This is Day Two of a deep and meaningful look at what Tom Holladay calls “The Relationship Principles of Jesus“. I will be diving into what this book ultimately explains: the greatest commandments and how they apply to us. At the core of these commandments is relationship. I understand that this may be a lot, but it is broken down into 6 sections which are further broken down into 40 days.
On the first day, we discovered that “nothing is more important than relationships”. In Mark 12:29-31, the scripture that Jesus quoted was in the Torah (the book of the Law). In essence, the commands come down to two things that we as God’s people are to do. Love God and Love People. It is as simple as that. Except that it is difficult to actually do.
Now that we have observed what Jesus commands, we can move into the information to ponder on today. And that is, prioritization. Whether we consciously do it or unconsciously do it, we prioritize constantly. There are a lot of times we choose to go with what is easier or more comfortable. And Holladay gives us a look at the temptation to prioritize two of the most common items on the list over relationships.
The two most common items we seem to prioritize over relationships are money and tasks, according to Holladay. Making money and performing tasks are neither good nor bad. The point is where they fall on the list of priorities. Relationships should be number one on the list. And the Scripture brought up for this point is from Matthew 6:24-33 where the Sermon on the Mount is recorded. We can’t serve two masters. And God cares for us and provides for us. Jesus made the reference to birds having what they need to eat without working for it or being concerned about it. They simply seek and find. And the lilies of the field, which grows and looks beautiful without working for it. These things God takes care of for them. How much more can we trust Him to take care of us and our needs when we have a relationship with Him?
When we are in a relationship, say a friendship, and our friend needs some food because they forgot to bring lunch for the day. We feel inclined to get them some food or at least give them some of ours, don’t we? God has everything at His disposal. He will give to us what we NEED. So there is no need to worry.
A little side note on worry. There are several things that can happen when we are consumed with worry. Worry may damage your health. It may cause the object of your worry to consume you thoughts, which in turn disrupts your productivity. It can certainly negatively affect the way you treat others. And overall, it can reduce your ability to trust in God. There is a difference between worry and genuine concern. Here is how you can tell between the two. Worry immobilizes you. Whereas, genuine concern causes you to be motivated to do something.
Back to relationships. At the end of this portion of Jesus’ sermon in verse 33, He says to seek first the Kingdom of God. That relationship with God as our King. He is to be the first place in every area of our lives. There are many things that can usurp God’s rightful place on our priority list as of utmost importance. People, objects, goals, and other desires all compete for priority. To “seek first the Kingdom of God and His righteousness”is to turn to Him first for help, to fill your thoughts with His desires, to take His character for our pattern, and to serve and obey Him in everything.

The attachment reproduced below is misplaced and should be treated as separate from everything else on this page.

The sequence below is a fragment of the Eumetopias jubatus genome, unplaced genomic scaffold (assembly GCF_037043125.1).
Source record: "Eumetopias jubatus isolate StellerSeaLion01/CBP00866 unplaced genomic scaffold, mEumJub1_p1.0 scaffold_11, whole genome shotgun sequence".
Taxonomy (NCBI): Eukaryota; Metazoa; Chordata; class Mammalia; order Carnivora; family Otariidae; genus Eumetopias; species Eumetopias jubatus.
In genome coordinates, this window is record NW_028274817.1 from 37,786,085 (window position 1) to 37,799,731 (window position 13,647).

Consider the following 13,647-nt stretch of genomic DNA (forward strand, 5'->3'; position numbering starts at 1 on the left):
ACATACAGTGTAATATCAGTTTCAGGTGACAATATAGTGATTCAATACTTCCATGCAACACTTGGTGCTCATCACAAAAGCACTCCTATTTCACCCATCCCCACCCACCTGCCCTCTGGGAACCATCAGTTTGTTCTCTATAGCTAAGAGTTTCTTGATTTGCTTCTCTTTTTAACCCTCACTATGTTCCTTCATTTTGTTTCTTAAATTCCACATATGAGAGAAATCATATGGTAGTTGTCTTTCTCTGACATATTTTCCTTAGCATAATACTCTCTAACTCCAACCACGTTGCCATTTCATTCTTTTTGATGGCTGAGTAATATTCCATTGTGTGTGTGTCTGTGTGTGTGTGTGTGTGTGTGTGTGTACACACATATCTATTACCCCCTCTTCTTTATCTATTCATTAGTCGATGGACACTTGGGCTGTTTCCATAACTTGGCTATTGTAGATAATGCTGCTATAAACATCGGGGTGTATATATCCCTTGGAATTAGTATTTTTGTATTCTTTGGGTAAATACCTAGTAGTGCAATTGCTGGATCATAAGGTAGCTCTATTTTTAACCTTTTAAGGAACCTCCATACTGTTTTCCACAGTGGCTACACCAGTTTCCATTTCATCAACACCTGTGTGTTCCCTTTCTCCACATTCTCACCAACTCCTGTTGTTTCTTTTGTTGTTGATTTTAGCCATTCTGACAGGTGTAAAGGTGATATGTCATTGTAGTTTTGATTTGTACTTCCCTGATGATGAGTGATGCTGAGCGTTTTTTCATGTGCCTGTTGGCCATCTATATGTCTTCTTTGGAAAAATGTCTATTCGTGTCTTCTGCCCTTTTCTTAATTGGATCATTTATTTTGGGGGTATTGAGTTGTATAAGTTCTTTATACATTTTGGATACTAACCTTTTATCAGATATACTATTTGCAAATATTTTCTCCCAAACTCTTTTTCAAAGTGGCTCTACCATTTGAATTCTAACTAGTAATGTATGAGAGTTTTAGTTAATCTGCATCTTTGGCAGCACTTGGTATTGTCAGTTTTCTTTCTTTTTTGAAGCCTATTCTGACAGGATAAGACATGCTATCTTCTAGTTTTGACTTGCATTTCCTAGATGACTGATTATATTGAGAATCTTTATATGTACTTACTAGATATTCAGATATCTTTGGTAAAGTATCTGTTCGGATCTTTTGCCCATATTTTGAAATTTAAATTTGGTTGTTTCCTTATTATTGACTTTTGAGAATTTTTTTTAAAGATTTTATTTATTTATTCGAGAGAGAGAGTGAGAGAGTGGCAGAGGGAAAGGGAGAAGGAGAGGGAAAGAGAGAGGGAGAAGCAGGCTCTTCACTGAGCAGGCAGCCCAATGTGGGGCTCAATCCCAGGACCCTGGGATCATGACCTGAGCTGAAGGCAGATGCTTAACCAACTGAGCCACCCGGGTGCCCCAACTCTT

Holloday brings up a great point in Jesus’ “food and clothing” portion. “Doesn’t life consist of more than food and clothing?” That is a great question to ask ourselves. Are we just going through life trying to obtain the bare necessities, or are we experiencing life in its fullness as given to us by God? The thoughts for most of us is not only food and clothing, but I am willing to bet that our life experiences include relationships with a myriad of people – significant other, children, parents, extended family members, friends, co-workers, social group members, religious organization members, supermarket workers or co-shoppers, gas station attendants, postal workers, neighbors, random people we smile at when walking sidewalks or tracks, etc. We are meant to interact with others and live in community. The contact point that places us “in community” is the fact that we have a relationship one to another. And God tells us to commune with Him – be in community with Him.
Placing Him first on our priority list in every area will help to align the areas of our lives where He is at. Two sentences that the author states really helps to keep me on the right track in my overthinking thought processes. They are:
God does not demand of me that I accomplish great things. He does demand of me that I strive for excellence in my relationships.Ted W. Engstrom, The Making of a Christian Leader (Grand Rapids, Zondervan, 1976), 81.
The author states that these had profound impact on him. And I, too, agree that the impact on me was great as well. Have you ever had that feeling that what you understood fixed a bunch of problems at the same time, and you have that moment where you feel like you can just take a breather? That is what it felt like when I read this quote. I felt as though I was not pressured anymore. My goal, beforehand, was to give excellent and profound content – which I know I am still learning and attempting but nowhere near my goal. Now, my goal for life in general is to make the time I have with each person count. The conversations and interactions I have with others should not be driven by a sense of getting something done, but to be in communion with that person or people. To be present for that person.
The author poses a question at the end to consider. He states, “What do the ways in which I spend my time and money say about the top priorities in my life?” Hmmm. This gets me thinking that I need to re-prioritize some things in my life. How about you?
Gotta go fill up my cup…..